This is not happenstance, we are directly engaged in conflict.
We are here to subvert the narrative completely.
(And this is made more visible by your response to our daily resistances.)
The discomfort of the dominant paradigm (and its perpetrators) displays the cowardice of the patriarchy and the cracks in settler-colonial mentality. Our experiences will not be determined by cultural outsiders, by blood quantum, by racial tidiness or by standards born from outside of our hearts. Our work is an act of cultural self-determination that eludes capture, while mercilessly taunting our would-be captors with a cacophony of interstices and transgressions of the familiar.
Our visual and intellectual illegibility is a tactic, much like the answerless answers of Indigenous grandmothers that force the questioner to engage critical reflection or practices of indirection used and developed by crucial artistic predecessors like Adrian Piper, William Pope. L, James Luna and Charlene Teters. We anticipate the pathetic and insidious limitations of the dominant gaze and undermine it by daring to hold a multi-faceted self that remains unseen by those who seem unable to hold the complexity of our humanity. The emotional, intellectual and spiritual labor is left for you, the spectator, to confront. And, Goddess forbid, you have to actually work at something.
This work is not made for the Carl Andres, Atticus Davis and Descartes of the world, for the bottomless hunger of the vacuum of your souls, for your hatred, for your fear, for your tired structures that are cracking.
This is made for us, for our ancestors and the ones who will come next.
So enjoy your rejection letters from literary journals and your courtroom acquittals in this realm because what you put out in the world comes back to you. Our work is a gift, whether you figure out how to decipher it in this lifetime is not our responsibility.
But, as a parting gift, I present you with a highly authentic piece made just for you, all you Carl Andres, Atticus Davises and René Descartes of the world:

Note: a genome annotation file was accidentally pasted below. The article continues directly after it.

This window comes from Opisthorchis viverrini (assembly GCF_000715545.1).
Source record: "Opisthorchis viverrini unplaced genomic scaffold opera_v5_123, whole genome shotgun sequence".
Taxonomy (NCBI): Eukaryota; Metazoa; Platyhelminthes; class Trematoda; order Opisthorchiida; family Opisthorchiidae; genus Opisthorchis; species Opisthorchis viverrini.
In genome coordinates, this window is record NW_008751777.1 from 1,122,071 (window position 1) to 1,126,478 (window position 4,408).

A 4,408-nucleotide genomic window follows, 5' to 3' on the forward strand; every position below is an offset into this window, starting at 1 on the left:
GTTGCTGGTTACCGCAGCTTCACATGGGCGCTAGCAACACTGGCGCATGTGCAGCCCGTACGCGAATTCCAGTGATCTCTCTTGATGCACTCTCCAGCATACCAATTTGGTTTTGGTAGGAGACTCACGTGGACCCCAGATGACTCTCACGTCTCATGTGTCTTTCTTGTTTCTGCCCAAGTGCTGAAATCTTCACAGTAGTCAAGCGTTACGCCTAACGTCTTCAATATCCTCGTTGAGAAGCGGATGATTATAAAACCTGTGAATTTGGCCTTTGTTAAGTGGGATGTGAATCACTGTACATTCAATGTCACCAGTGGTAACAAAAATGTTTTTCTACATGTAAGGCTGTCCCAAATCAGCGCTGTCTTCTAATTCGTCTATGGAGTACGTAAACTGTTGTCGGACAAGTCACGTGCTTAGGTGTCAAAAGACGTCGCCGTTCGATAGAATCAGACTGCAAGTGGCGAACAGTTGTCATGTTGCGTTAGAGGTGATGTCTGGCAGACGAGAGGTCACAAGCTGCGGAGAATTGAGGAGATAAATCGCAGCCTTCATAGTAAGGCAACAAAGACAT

(note: the adhesive was stirred by a real live Indian (yours truly) and applied with a rough-hewn piece of turquoise affixed to my middle finger. Is that racially legible enough for you? )
Having some serious breakthroughs about my work, the stories from many that I hold and the ones I’ve yet to tell.
This world is changing immensely in ways I can only begin to fathom. It seems as if these changes spiral infinitely out beyond us, impacting the worlds that surround, but are also infinitely bound within us. This turmoil is marked and thorough and deep but, I also sense a rumbling. This rumbling is from within my own body, from the stories in my blood, from the earth my ancestors were crafted of, from the struggles of generations, from the unquiet dead, from the spirits who share their resistance to fuel our own. So, it makes sense the work that has sustained me throughout one of the hardest times in my life, a time I feel I am just moving out of, is situated in place. This navigation of the layers of time and imprints from history on the physical realm, whether our bodies or the spatial landscape, is what I am being pushed to work with, to spin, to unravel, to weave.
My family survived the genocidal mission system and the AIDS epidemic. This is not just my story, but the story of many that I choose to tell with the weavings of words, of image, of spirit. This is not exclusive to here; we must all heal where we are. This is my intention, with every offering.
With every offering I leave for the bones of the ancestors of others surrounding the Mission Dolores, I leave an offering for my own bloodline, impacted so greatly by the epidemics emanating from this place. And while I am a Chumash and Yaqui woman on the ancestral and unceded homelands of Miwok and Yelamu, Mukwema and Chochenyo Ohlone people, I will continue honoring these layered histories and living present with the respect that every guest should have for their hosts.
We must heal where we are, what’s within, and what’s beyond.
Here’s to the intersections, these paths like blood, like tributaries.
It’s time to honor our dead by living with intention.